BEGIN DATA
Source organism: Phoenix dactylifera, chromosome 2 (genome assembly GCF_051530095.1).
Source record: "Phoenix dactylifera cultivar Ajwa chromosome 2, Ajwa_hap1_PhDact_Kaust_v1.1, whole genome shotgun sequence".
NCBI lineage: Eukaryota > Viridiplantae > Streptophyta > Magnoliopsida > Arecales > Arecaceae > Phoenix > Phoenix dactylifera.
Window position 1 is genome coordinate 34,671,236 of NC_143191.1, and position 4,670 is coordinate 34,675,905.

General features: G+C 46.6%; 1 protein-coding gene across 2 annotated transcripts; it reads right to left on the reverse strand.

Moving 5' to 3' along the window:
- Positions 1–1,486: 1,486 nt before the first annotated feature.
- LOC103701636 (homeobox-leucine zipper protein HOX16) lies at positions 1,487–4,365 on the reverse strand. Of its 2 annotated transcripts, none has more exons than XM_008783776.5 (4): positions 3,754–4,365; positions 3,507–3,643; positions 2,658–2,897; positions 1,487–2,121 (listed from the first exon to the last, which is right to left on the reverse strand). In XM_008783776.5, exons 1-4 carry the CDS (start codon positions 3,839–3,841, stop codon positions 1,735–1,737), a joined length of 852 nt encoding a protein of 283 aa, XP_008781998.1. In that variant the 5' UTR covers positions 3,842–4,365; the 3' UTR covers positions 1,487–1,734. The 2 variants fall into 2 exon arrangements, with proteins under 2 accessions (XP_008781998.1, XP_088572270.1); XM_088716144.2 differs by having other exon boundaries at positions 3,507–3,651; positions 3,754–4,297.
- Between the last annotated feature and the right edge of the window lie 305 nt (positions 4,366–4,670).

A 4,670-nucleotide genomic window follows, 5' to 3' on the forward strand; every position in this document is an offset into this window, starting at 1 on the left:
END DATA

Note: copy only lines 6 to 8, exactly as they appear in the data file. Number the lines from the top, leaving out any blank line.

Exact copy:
Moving 5' to 3' along the window:
- Positions 1–1,486: 1,486 nt before the first annotated feature.
- LOC103701636 (homeobox-leucine zipper protein HOX16) lies at positions 1,487–4,365 on the reverse strand. Of its 2 annotated transcripts, none has more exons than XM_008783776.5 (4): positions 3,754–4,365; positions 3,507–3,643; positions 2,658–2,897; positions 1,487–2,121 (listed from the first exon to the last, which is right to left on the reverse strand). In XM_008783776.5, exons 1-4 carry the CDS (start codon positions 3,839–3,841, stop codon positions 1,735–1,737), a joined length of 852 nt encoding a protein of 283 aa, XP_008781998.1. In that variant the 5' UTR covers positions 3,842–4,365; the 3' UTR covers positions 1,487–1,734. The 2 variants fall into 2 exon arrangements, with proteins under 2 accessions (XP_008781998.1, XP_088572270.1); XM_088716144.2 differs by having other exon boundaries at positions 3,507–3,651; positions 3,754–4,297.